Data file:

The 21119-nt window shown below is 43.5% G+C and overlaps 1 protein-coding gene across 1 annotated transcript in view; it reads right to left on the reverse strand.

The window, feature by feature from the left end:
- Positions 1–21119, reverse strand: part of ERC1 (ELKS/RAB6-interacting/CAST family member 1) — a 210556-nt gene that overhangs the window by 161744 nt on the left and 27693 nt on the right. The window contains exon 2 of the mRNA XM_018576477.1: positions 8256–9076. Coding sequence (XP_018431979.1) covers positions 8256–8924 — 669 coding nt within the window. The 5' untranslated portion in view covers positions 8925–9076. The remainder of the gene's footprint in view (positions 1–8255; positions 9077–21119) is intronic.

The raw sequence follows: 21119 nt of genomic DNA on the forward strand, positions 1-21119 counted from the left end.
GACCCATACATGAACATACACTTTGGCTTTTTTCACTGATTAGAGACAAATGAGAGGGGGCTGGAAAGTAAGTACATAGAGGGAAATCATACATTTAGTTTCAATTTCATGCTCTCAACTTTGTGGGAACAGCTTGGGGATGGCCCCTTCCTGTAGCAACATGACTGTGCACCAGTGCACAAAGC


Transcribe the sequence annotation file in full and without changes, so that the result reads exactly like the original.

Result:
The 21119-nt window shown below is 43.5% G+C and overlaps 1 protein-coding gene across 1 annotated transcript in view; it reads right to left on the reverse strand.

The window, feature by feature from the left end:
- Positions 1–21119, reverse strand: part of ERC1 (ELKS/RAB6-interacting/CAST family member 1) — a 210556-nt gene that overhangs the window by 161744 nt on the left and 27693 nt on the right. The window contains exon 2 of the mRNA XM_018576477.1: positions 8256–9076. Coding sequence (XP_018431979.1) covers positions 8256–8924 — 669 coding nt within the window. The 5' untranslated portion in view covers positions 8925–9076. The remainder of the gene's footprint in view (positions 1–8255; positions 9077–21119) is intronic.

The raw sequence follows: 21119 nt of genomic DNA on the forward strand, positions 1-21119 counted from the left end.
GACCCATACATGAACATACACTTTGGCTTTTTTCACTGATTAGAGACAAATGAGAGGGGGCTGGAAAGTAAGTACATAGAGGGAAATCATACATTTAGTTTCAATTTCATGCTCTCAACTTTGTGGGAACAGCTTGGGGATGGCCCCTTCCTGTAGCAACATGACTGTGCACCAGTGCACAAAGC